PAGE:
Take the 2-minute tour ×
Stack Overflow is a question and answer site for professional and enthusiast programmers. It's 100% free, no registration required.

I'm currently stuck with a legacy code using multiple dimensions arrays :

#define B 25
int Table[A][B][C][D][E][F];

I need to change the B constant by a dynamic value. The thing is, I need to keep the table the same way it used to be so that I won't have anything else but the allocation du rewrite.

I'd like to have your ideas / comments on how to do such a thing.

Currently I'm trying to typedef the end of the table ([C][D][E]) to malloc it at allocation time, but I'm stuck with errors about the Table not being as legacy code wants it ...

//int32_t Table[A][B][C][D][E][F];
int32_t* Table[A];

typedef int32_t type_1_t[E][F];
typedef type_1_t type_2_t[C][D];

for (int i = 0; i < A; i++)
  Table[i] = (int32_t*) malloc (sizeof (type_2_t) * dynamic_B);

Using this, I get an error ("error: subscripted value is neither array nor pointer nor vector") when using the table.

XXX = Table [a][b][c][d][e][f];
share|improve this question
1  
What does the legacy code want? What are the errors? –  jpalecek Sep 19 '11 at 10:36
    
Using the Table with every dimensions. Currently the errors I get are "subscripted value is neither array nor pointer nor vector" which may come from my typedefs or mallocs that's why I didn't post the code I'm trying right now. –  claf Sep 19 '11 at 10:38
    
If legacy code sees this table as a multidimensionnal array, I don't see how it could handle your kind of solution with non contiguous memory regions, as it will try to access to your table with simple dereference. –  Jérôme Sep 19 '11 at 11:50

3 Answers 3

up vote 2 down vote accepted

You've got the wrong type:

int32_t* Table[A];

should be in fact

int32_t (*Table[A])[C][D][E][F];

or, as you typedef'd it

type_2_t *Table[A];

This should do the trick.

share|improve this answer
    
This doesn't seems to solve the problem, I still get the same errors when using Table[a][b][c][d][e][f]. –  claf Sep 19 '11 at 11:50
    
Works here: ideone.com/vUHQj –  jpalecek Sep 19 '11 at 11:59
    
The typedef'd version doesn't work, the first one does compile but segfault (in my code). –  claf Sep 19 '11 at 12:21
    
The code on ideone test the [0][0][0][0][0] adress which is often good (means does work) no matter what you do ... –  claf Sep 19 '11 at 12:22
    
Typedef'd version works on ideone, too: ideone.com/NOURM –  jpalecek Sep 19 '11 at 12:26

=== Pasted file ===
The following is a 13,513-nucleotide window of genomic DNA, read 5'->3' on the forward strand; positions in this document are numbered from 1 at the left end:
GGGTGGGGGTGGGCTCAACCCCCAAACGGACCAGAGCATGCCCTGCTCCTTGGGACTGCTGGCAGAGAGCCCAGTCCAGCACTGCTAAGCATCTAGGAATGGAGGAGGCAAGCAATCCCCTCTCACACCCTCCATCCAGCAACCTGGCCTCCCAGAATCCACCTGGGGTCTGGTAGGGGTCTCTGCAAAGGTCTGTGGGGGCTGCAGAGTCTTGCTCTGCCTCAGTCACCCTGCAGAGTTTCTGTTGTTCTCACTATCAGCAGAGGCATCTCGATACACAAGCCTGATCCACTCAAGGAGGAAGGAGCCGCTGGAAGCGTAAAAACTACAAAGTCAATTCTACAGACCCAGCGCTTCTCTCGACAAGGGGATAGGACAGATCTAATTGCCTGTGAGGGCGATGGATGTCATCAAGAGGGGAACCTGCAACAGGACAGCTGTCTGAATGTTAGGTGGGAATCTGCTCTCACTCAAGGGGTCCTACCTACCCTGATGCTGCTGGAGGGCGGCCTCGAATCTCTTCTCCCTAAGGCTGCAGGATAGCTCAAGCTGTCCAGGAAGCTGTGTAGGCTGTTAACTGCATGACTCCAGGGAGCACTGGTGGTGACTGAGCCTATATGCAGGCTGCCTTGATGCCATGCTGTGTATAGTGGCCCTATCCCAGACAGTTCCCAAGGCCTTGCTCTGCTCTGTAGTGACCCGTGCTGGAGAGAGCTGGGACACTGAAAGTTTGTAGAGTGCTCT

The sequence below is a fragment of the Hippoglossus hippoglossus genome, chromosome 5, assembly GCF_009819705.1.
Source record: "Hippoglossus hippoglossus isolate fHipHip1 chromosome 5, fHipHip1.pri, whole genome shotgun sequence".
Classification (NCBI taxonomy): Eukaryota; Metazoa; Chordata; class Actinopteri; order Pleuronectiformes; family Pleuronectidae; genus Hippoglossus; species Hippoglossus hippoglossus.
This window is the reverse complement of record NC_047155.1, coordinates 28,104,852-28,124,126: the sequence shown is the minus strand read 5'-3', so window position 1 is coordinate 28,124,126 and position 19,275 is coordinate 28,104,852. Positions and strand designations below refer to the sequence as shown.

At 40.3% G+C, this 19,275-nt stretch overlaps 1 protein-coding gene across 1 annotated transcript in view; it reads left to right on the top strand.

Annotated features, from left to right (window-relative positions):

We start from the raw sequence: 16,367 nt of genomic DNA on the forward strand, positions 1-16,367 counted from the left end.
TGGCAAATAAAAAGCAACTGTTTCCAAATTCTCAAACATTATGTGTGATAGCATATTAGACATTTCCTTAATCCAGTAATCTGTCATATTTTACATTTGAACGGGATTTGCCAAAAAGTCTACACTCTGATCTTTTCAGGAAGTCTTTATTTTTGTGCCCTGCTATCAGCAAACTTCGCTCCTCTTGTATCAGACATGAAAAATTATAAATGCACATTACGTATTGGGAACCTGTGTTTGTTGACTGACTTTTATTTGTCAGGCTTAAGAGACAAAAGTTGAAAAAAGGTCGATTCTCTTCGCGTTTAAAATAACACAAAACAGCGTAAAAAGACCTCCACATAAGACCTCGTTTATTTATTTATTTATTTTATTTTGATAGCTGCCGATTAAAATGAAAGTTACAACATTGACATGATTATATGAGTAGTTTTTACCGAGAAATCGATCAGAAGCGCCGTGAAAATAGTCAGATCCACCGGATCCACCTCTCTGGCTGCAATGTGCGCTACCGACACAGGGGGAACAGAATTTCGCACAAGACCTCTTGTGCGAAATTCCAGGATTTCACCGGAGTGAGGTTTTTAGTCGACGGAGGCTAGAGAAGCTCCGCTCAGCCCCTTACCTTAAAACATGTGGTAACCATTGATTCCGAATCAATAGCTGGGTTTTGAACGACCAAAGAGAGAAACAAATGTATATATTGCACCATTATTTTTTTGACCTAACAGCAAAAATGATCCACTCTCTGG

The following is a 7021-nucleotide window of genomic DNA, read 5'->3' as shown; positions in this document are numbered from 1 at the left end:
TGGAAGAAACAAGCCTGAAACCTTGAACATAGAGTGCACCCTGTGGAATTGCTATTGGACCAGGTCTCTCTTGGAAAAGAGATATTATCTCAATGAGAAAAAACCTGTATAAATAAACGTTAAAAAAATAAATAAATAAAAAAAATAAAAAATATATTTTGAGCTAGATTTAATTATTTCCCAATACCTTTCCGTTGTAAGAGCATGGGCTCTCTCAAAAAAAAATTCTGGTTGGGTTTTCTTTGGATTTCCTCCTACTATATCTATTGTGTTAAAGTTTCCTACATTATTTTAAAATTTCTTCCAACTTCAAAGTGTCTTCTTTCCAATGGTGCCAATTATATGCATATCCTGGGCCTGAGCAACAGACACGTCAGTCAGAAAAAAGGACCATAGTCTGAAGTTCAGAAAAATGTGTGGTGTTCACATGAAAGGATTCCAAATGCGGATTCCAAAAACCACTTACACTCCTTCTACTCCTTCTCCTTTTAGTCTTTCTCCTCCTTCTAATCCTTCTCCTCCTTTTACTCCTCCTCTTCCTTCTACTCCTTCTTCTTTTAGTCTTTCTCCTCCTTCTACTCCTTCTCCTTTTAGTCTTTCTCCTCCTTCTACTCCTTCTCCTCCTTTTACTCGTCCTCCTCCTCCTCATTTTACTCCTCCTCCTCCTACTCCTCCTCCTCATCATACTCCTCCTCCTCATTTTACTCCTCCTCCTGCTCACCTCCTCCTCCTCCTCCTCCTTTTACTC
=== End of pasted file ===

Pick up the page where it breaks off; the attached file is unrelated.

Eyes hurt!
Why not declare it as int * * * * * *Table and malloc it in 5 nested for loops? This way you're future proofed if any other dimensions decide to go dynamic :)

Table = malloc(A * sizeof(int *****));
for (i=0; i<A; ++i)
{
  Table[i] = malloc(B * sizeof(int ****));
  for (i1=0; i1<B; ++i1)
  {
     ...
  }
}

Disclaimer: i most likely got the number of indirections wrong.

share|improve this answer
    
I don't want to use this solution because I'm lazy (writting loops) and there's obvious performance issues. –  claf Sep 19 '11 at 12:56
    
Are you allocating this array inside of some inner loop then? If it's done once, the performance difference shouldn't be too annoying. And IMO if you're lazy today it will bite you in 2 months :) –  Torp Sep 21 '11 at 12:59
    
I'm talking about performance issues later in the program when accessing the table. –  claf Sep 21 '11 at 14:40
#define  SIZE_B (C*D*E*F*sizeof(int32_t))
int32_t***** Table[A];


or (int i = 0; i < A; i++)
  Table[i] = (int32_t*****) malloc ( SIZE_B * dynamic_B);

Edited 2: The code above does absolutely nothing and is complete rubbish. Leaving it as a reminder to check code thoroughly before I post

Edited 3: This works like a charm here, finally :)

#define SIZE_B (C*D*E*F*sizeof(int))

typedef int t2[C][D][E][F];


    t2* ar[A];

    int dynB = 3;

    for(int i=0;i<A;i++)
    {
        ar[i] = (t2*)malloc(SIZE_B * dynB);
    }
share|improve this answer
    
I won't be able to acces the table using multiple dimensions with this! I want the legacy code (which uses Table [a][b][c][d][e][f]) to work... –  claf Sep 19 '11 at 10:55
    
edited my code, try it –  SS 'Kain' Sep 19 '11 at 11:04
    
This is nonsense. You cast a pointer-to-array to a pointer-to-pointer-to-pointer which really won't do the right thing. –  jpalecek Sep 19 '11 at 11:13
    
@jpalecek Yes you are right, it compiled and printed, so I thought it worked, but know when I checked it printed 0xcdcdcdcd. Can't blame a guy for trying to cheat the compiler :) –  SS 'Kain' Sep 19 '11 at 11:31
    
You would need to allocate every single dimension, not just one of them. –  dreamlax Sep 19 '11 at 11:39

Your Answer

 
discard

By posting your answer, you agree to the privacy policy and terms of service.

Not the answer you're looking for? Browse other questions tagged or ask your own question.